Designed as an experiment in sustainability and a model for future programs, this LEED Platinum school commons in California has absolutely no solid walls. Located north of San Francisco in a residential community called Ross, the breezy 7,550 square facility designed by Turnbull Griffin Haesloop Architects is situated in the center of Branson School’s campus and is fronted by an enviable terrace and garden where students enjoy nature-centered outdoor learning.
The entire gabled building is flanked by green-roofed supports that manage rainwater runoff and provide insulation, and benefitfrom its sunny southern exposure. Without doors to cut off air flow or sunlight, which is only possible because of the region’s mild climate, the students commons is both naturally lit and ventilated, which slashes its overall energy load. Rooftop photovoltaic panels capture solar energy and recycled concrete aggregate reinforces the school for concrete beams.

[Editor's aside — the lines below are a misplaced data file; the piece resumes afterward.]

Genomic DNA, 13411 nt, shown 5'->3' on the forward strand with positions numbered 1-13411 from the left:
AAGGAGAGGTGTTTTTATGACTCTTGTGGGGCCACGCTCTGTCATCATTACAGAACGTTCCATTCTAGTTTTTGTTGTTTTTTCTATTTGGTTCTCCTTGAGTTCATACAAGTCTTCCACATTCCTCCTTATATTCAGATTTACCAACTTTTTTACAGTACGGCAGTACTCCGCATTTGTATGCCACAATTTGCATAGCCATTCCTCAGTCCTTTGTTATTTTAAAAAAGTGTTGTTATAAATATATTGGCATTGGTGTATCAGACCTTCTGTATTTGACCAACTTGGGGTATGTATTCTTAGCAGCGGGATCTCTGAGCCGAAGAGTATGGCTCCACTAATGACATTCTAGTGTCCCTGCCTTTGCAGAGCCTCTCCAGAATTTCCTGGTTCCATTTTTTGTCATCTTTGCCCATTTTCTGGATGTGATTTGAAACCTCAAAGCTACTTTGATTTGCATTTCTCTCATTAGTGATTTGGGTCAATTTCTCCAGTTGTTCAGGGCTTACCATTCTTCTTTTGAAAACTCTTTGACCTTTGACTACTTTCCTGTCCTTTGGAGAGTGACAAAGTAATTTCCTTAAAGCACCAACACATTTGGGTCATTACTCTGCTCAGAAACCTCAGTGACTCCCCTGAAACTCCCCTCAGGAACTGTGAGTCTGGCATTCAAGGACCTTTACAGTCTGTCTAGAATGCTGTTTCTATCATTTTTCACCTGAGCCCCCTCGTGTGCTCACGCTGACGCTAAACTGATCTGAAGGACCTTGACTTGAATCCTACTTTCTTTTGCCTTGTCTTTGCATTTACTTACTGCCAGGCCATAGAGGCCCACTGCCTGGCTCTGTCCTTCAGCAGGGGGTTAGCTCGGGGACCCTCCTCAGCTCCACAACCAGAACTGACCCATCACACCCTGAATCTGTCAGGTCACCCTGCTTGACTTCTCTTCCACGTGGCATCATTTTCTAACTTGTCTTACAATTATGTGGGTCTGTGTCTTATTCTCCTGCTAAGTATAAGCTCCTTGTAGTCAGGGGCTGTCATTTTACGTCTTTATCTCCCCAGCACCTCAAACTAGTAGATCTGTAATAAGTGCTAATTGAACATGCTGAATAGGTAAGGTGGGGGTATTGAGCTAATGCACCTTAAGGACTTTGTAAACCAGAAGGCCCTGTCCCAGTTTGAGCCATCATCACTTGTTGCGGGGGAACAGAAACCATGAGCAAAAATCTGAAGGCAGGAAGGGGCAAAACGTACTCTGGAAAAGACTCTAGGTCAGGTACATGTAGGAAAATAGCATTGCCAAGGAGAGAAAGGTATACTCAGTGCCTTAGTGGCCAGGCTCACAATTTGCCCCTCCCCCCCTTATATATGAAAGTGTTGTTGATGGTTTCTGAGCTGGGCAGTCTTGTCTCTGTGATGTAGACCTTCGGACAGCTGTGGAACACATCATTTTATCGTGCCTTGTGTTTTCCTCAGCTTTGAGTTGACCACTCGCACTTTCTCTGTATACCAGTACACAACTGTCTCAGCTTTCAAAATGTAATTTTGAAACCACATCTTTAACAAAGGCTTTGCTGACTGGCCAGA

A large and interactive LUCID screen documents the energy savings and other data resulting from this incredible project, and the information is being used in environmental science classes. In fact the whole project was a study in conscientious, sustainable design, and will continue to be used as a teaching tool for current and future (lucky!) students.